So here goes the story, the one that we already know, that of Mahanati is literally the story of Savitri’s life. Her childhood days, yearning for father’s affection, her push into the theatre by her uncle, the struggle of getting into cinema, falling for the already married Gemini Ganeshan, woes that come with stardom, spiraling into alcohol and debts to an untimely end. what captures us are the vintage backgrounds, antique stylings and an enthralling view of what it is like to be present during the 60s.
If there was one thing that struck out as extraordinary it would be Keerthy Suresh’s performance. If anyone had doubts before, they wouldn’t anymore. The romance between the characters of Savitri and Gemini makes one want to shed a tear and rise in anger when he leaves her for another. Dulquer’s Tamil is applaud able but Samantha as a brahmin journalist is absolutely cringe worthy. A unnecessary character originally placed to tie the story together seems to be one loose string straying away from the story. The lip sync of flashbacks and movie scenes are way off from their Telugu counterparts.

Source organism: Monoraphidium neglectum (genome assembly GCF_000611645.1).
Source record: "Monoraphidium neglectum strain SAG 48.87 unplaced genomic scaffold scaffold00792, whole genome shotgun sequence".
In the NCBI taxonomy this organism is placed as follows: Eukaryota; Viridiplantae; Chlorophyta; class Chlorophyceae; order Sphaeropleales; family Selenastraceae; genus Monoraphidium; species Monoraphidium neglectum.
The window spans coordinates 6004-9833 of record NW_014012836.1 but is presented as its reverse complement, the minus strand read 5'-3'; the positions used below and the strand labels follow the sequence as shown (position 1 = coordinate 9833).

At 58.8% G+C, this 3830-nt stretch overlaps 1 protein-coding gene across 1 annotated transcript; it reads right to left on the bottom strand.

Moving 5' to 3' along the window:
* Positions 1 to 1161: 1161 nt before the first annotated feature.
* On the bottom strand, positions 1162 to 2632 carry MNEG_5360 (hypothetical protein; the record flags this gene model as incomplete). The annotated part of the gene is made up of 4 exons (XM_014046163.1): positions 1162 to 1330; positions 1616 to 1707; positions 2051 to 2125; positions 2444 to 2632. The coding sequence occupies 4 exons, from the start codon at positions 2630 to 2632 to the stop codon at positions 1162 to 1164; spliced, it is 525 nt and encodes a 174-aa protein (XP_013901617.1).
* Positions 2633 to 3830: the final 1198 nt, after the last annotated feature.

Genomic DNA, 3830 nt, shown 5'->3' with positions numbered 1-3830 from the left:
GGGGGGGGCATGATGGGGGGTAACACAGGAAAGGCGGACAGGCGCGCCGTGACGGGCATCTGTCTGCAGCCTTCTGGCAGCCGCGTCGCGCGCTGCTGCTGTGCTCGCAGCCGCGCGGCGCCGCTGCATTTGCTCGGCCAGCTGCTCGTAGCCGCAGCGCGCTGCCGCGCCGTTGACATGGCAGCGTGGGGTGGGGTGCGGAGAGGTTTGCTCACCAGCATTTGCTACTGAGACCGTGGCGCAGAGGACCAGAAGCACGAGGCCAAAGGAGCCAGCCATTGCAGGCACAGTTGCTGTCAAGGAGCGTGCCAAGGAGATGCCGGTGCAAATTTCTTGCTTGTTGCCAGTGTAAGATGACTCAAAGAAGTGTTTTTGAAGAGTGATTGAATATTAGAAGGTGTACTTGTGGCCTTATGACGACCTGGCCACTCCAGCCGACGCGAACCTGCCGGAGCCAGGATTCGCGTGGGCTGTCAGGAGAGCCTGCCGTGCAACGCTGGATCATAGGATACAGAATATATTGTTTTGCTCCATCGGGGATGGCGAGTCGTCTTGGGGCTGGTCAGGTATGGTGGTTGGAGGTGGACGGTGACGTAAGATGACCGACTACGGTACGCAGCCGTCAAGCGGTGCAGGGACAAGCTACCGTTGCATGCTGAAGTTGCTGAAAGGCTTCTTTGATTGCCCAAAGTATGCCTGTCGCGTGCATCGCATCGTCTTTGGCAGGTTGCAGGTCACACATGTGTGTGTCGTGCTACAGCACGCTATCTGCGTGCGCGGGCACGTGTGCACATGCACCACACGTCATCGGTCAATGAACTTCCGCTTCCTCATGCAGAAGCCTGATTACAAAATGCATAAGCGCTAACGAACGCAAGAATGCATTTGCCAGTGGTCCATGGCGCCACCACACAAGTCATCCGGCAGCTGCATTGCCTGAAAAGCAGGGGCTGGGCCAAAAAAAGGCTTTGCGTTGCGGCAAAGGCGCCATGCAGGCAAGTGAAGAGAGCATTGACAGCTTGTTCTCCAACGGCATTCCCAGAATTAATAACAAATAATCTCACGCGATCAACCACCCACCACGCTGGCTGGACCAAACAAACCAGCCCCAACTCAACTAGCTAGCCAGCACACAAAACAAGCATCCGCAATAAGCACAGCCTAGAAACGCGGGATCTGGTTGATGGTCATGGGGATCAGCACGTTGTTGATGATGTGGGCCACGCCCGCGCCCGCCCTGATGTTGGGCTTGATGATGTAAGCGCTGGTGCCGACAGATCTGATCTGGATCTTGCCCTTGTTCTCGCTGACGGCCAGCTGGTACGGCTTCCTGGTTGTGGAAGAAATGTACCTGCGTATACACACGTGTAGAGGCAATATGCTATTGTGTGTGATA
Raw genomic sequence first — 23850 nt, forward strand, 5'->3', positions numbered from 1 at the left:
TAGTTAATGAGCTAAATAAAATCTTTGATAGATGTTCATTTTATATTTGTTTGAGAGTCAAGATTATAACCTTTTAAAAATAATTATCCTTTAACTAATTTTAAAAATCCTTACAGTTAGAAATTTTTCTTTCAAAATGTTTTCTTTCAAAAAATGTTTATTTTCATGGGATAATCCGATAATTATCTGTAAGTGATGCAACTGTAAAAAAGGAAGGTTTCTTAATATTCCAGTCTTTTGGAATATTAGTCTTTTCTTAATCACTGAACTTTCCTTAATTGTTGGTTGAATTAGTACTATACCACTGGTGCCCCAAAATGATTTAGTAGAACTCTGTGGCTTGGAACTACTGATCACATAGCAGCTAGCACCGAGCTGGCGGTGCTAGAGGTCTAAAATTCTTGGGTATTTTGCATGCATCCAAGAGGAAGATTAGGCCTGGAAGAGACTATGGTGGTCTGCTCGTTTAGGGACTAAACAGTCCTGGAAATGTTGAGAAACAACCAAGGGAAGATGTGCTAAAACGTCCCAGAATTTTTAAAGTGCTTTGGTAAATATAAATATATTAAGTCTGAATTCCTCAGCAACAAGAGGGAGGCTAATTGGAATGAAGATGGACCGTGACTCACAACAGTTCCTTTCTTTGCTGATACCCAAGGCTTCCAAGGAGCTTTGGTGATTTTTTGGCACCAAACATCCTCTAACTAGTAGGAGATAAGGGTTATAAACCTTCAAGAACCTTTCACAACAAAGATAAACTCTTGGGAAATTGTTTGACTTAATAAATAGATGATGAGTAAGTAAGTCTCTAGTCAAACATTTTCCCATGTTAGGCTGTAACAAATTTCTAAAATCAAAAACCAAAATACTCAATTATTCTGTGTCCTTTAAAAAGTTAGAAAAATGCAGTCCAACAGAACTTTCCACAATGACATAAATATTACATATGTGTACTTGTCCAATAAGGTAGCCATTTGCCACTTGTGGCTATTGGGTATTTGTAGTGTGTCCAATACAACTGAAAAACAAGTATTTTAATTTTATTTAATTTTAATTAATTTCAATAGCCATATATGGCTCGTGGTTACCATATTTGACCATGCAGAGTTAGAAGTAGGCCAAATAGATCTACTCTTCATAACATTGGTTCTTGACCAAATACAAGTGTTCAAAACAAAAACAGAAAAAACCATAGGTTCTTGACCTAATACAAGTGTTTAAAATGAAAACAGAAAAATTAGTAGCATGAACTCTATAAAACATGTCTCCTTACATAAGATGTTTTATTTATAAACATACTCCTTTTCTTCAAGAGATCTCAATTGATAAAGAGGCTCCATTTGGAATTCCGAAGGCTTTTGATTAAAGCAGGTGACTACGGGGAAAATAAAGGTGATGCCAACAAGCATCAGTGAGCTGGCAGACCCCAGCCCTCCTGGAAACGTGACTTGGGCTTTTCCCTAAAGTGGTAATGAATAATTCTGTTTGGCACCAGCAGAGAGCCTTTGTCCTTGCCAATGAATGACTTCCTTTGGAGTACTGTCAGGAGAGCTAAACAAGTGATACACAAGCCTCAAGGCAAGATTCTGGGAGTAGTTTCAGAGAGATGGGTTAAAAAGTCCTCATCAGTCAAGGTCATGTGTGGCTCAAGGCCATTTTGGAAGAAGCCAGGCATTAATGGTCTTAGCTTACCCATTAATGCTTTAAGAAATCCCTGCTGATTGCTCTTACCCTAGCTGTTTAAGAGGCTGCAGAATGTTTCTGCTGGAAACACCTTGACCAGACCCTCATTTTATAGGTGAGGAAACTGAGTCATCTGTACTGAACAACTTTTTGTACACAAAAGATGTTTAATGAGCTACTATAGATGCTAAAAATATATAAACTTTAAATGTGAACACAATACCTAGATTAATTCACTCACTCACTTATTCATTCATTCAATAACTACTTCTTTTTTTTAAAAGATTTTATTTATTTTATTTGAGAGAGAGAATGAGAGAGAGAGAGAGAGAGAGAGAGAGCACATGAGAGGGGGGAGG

Spoiler alert: There is no mention of Karnan, or Thiruvilaiyadal, and Pasa Malar is just a fleeting shot. Overall an average movie with stellar performances, this is the first of its kind to show us vintage cinema from the hippie era, a formula that began with the Hollywood show, Feud:Bette and Joan (based on Bette Davis and Joan Crawford). As far as biopic goes, we got a look into Savtri’s emotions and sentiments through her life and although we could empathize, we are left with gaps in an inconsistent script that would make us come home after the movie to read upon the same from Wiki. This is why it is best to say Mahanati wasn’t so great but we need more of these.